Vulnerability in Kaspersky antivirus makes your browsing history public
Antivirus solutions are one of the basic protection tools for computer users; however, this software is not safe from flaws that alter the security and privacy environment. Recently, IT system audit specialists reported a new vulnerability in the antivirus software of the Russian firm Kaspersky Lab that leaked some details about preferences and customs in the users’ web browser.
For years, the antivirus of this firm injected an identifier into the HTML of the web pages visited by the user, allowing the sites to know which browser was being used and know if the private mode was enabled, it is even feared that the identifier has been leaking the browsing history of those affected.
Apparently this practice began at the end of 2015 and stopped a few weeks ago, meaning that for almost four years all Kaspersky Lab anti malware products leaked out these details about browser use. “Kaspersky helped create a gigantic tracking mechanism that can’t even be bypassed using the browser’s private mode,” says Eikenberg.
The security firm released an update last June, plus an alert for all its users; this behavior was reported as security vulnerability, assigning it the key CVE-2019–8286. Unfortunately this is not the only method used by websites to track their visitors. Although the most common forms of tracking are the use of IP addresses or cookies, the drivers of these web pages also use browser extensions or configuration modifications for these activities.
However, the IT system audit expert states that injecting a user ID into each website is an unnecessary feature in antivirus solutions, as well as being a violation of users’ privacy. In addition, there is the possibility that Kaspersky is not the only antivirus company that performs this practice, either carelessly or intentionally.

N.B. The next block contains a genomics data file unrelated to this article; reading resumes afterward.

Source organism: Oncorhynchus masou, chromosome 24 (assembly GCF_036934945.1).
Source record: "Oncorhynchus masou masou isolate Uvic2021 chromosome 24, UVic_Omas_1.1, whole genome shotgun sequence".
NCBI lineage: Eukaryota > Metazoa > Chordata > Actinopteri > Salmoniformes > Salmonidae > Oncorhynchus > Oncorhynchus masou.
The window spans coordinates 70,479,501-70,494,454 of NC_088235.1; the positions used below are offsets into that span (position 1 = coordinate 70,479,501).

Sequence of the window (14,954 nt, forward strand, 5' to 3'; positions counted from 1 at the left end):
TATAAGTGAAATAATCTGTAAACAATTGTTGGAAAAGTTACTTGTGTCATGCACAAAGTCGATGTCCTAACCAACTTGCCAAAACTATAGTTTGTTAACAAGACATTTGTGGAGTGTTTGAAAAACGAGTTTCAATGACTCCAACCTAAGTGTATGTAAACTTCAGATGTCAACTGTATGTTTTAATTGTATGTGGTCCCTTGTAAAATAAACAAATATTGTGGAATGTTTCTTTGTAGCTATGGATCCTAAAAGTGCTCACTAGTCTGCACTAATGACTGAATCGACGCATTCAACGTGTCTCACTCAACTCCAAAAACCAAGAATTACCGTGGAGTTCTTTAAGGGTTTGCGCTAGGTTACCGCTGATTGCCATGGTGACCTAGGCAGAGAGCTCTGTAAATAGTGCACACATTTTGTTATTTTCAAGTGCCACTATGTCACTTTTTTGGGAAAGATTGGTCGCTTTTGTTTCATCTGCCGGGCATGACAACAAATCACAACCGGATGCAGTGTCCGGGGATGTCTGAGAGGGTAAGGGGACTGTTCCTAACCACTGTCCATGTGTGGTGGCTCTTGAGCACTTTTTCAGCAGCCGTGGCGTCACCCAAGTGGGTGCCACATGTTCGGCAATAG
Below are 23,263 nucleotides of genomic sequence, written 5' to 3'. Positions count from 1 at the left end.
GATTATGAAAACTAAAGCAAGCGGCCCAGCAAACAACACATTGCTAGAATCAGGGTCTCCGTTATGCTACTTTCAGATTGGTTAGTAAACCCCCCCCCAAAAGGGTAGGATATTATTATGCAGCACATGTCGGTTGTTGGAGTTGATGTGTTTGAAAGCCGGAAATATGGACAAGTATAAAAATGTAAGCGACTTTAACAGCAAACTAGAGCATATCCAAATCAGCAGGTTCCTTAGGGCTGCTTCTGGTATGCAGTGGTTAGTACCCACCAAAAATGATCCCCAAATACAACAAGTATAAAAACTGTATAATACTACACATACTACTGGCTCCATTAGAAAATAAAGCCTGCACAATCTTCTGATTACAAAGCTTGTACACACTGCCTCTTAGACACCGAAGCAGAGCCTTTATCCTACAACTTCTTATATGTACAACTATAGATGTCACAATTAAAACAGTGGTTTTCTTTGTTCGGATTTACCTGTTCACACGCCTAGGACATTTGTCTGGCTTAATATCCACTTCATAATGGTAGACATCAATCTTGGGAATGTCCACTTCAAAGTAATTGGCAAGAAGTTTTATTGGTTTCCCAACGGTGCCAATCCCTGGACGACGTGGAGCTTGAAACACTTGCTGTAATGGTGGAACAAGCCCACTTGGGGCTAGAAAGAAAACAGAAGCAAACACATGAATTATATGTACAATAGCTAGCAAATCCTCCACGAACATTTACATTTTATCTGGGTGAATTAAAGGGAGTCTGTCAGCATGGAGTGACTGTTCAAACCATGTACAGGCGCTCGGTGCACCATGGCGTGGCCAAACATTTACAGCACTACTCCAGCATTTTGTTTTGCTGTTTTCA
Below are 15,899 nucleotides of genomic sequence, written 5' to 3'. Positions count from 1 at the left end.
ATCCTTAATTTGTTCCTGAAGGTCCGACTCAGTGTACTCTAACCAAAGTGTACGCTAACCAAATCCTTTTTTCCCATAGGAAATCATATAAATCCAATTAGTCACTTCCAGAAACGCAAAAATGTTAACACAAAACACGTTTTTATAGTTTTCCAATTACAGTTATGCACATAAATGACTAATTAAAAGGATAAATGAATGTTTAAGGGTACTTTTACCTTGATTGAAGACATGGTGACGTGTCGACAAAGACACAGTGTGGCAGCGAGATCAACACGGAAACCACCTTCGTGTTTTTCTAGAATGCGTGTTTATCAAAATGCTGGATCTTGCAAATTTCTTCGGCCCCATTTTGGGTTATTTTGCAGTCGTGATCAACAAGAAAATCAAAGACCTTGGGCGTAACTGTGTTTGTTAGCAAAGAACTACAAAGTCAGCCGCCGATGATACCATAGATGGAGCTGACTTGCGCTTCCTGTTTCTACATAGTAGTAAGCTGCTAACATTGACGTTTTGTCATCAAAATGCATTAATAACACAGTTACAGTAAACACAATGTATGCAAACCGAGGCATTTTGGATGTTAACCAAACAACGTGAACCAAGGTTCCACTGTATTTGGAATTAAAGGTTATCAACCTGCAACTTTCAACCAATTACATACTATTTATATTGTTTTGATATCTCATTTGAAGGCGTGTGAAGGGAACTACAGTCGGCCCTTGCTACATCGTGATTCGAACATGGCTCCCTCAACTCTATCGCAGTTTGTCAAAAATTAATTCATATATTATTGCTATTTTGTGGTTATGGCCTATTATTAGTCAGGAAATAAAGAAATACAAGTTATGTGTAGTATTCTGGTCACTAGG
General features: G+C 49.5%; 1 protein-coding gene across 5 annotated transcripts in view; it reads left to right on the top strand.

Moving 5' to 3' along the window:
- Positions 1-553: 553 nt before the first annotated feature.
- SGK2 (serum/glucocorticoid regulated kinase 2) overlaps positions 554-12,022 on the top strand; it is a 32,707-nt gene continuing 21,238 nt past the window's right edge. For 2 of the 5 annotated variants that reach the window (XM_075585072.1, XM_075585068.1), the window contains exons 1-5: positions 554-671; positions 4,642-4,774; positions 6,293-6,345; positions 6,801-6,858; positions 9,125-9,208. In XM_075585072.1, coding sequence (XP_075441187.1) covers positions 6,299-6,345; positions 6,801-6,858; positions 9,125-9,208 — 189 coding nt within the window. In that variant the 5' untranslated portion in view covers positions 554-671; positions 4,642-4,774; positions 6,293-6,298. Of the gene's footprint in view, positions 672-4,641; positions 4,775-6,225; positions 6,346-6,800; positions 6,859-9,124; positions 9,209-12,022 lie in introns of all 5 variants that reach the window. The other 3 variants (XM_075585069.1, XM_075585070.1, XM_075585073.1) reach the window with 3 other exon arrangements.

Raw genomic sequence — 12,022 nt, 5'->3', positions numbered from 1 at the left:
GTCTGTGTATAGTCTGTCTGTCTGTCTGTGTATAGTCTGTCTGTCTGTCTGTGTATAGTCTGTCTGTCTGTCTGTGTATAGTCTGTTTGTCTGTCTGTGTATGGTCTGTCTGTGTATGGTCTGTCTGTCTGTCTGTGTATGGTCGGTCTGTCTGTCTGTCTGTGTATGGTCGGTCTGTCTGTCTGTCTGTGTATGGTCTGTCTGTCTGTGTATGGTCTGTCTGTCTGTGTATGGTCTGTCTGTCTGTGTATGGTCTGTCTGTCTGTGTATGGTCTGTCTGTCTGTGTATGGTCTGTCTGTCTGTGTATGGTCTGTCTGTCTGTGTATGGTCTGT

In this regard, Kaspersky published a statement mentioning that its web page verification process for suspicious activity has been updated. “Thanks to an internal investigation we conclude that these privacy flaws are in fact possible, although their occurrence in real-world scenarios is highly unlikely, as their exploitation requires complex hacking techniques and is not a profitable activity for the threat actors. We will keep working to provide our users with a better service,” the statement says.
IT system audit experts from the International Institute of Cyber Security (IICS) believe that antivirus manufacturers should pay more attention to potential leaks of sensitive information that could result from use of these products, as a tool used for antimalware protection should not compromise users’ privacy.
Originally published at https://www.securitynewspaper.com on August 16, 2019.